Reservations for this event will be open soon.
Join Marissa Nicosia as she delves into her work whipping up early modern recipes in a 21st-century kitchen. This lecture is free, though reservations are requested.
Your grandmother’s cookbook may be a family heirloom that has stood the test of time, but have you ever thought about what it would be like to use early modern recipe cards in your own kitchen? That’s exactly what Marissa Nicosia does. Join us at this free pre-show lecture as Marissa discusses her work with exploring early modern cuisine in the context of today’s culinary world. Learn more about her work by visiting her blog, Cooking in the Archives.
Marissa Nicosia is an Assistant Professor of English at Penn State Abington where she teaches, researches, and writes about early modern English literature, book history, and political theory. Marissa is insatiably curious about weird pamphlets, recipe manuscripts, and other rare books. Archival oddities, and modern responses to them, continue to fuel her investment in book history and manuscript studies. She has documented some of these materials on the group blog Unique@Penn, on her blog marginal notes, and twitter. Through the Andrew W. Mellon- Rare Book School Fellowship in Critical Bibliography, she has taken three courses at The Rare Book School at the University of Virginia. Marissa was a contributing editor at the Appendix where she wrote about the bizarre futures of the Mistris Parliament plays and the challenges of roasting lobster. She is the lead writer and co-founder of the blog Cooking in the Archives.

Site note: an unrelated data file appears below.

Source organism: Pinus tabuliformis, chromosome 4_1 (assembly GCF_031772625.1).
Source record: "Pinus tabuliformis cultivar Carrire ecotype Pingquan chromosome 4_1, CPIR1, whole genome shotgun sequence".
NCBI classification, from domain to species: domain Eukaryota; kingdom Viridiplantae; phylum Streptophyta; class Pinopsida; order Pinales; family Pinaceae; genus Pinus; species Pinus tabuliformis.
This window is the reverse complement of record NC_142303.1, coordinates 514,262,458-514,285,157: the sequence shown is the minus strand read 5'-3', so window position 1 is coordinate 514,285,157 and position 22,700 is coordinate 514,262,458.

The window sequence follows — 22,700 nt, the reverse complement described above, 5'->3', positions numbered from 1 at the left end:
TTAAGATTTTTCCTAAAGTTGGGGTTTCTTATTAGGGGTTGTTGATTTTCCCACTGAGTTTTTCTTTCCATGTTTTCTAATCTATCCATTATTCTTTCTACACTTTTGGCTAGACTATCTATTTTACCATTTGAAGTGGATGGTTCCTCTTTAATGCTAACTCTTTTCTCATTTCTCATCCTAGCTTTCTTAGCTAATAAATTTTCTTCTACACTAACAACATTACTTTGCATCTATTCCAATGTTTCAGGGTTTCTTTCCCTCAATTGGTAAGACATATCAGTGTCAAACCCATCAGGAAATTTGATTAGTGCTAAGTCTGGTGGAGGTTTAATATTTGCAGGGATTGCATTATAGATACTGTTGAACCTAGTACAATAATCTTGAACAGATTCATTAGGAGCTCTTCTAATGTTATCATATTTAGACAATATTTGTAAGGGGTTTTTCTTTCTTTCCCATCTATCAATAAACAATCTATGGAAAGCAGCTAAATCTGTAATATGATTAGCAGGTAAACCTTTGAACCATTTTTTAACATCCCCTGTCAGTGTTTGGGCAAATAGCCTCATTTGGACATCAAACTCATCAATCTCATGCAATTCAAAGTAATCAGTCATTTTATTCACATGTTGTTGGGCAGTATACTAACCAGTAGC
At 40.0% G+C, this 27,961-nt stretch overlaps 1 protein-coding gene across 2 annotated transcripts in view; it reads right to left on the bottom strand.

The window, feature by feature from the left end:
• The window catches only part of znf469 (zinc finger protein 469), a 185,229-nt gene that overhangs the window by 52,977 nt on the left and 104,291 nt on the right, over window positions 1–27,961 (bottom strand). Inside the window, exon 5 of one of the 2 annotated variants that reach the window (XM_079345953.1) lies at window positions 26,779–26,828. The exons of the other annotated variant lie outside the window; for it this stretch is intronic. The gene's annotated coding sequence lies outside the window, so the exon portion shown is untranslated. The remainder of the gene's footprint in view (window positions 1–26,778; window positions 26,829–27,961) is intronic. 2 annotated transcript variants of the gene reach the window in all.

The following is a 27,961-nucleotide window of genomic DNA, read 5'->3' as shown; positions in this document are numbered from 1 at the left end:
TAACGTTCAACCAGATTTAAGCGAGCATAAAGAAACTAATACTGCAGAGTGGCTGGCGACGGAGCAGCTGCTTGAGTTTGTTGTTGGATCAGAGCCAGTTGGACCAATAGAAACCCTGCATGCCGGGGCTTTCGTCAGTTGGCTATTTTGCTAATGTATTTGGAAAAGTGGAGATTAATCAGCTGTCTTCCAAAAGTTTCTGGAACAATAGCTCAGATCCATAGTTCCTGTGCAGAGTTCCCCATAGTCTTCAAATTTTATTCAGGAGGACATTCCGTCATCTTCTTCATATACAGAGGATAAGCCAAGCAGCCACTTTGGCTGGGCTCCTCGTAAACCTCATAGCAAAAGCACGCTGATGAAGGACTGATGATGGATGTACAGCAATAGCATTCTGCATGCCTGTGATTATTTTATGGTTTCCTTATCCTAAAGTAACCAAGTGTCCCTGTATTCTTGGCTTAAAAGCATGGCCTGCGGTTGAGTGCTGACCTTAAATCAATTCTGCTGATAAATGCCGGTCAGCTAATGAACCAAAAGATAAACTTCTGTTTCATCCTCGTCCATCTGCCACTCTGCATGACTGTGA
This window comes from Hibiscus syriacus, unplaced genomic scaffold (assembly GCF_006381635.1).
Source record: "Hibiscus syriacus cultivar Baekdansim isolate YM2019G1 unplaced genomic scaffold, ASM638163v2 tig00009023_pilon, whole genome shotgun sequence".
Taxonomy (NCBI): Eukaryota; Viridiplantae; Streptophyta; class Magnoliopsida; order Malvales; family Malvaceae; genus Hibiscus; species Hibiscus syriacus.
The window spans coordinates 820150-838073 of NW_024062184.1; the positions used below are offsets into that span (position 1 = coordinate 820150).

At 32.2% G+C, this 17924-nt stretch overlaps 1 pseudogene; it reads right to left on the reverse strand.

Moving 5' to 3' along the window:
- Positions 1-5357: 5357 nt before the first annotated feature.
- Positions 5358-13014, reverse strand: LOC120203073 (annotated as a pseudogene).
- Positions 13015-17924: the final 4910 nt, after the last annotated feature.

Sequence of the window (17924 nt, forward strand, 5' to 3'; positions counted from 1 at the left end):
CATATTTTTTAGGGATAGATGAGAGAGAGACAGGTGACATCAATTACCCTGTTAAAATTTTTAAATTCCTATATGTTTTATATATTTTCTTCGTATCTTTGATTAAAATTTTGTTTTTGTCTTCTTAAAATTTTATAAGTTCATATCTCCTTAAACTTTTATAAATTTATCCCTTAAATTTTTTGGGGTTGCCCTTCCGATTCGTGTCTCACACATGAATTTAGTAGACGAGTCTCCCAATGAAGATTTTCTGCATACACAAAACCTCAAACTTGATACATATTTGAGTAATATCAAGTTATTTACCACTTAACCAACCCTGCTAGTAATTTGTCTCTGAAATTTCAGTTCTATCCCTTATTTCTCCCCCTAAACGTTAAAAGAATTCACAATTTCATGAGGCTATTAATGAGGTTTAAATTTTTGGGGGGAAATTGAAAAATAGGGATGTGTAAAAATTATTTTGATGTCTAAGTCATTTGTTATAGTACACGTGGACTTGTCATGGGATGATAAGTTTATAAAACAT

This program is associated with ‘Before Farm to Table’: Early Modern Foodways and Culture, a Mellon initiative in collaborative research at the Folger.
Join us after the lecture for the 8pm performance of Nell Gwynn. Purchase tickets online or call the Folger Box Office at 202.544.7077.
This project was supported by the DC Commission on the Arts and Humanties, which receives support from the National Endowment for the Arts.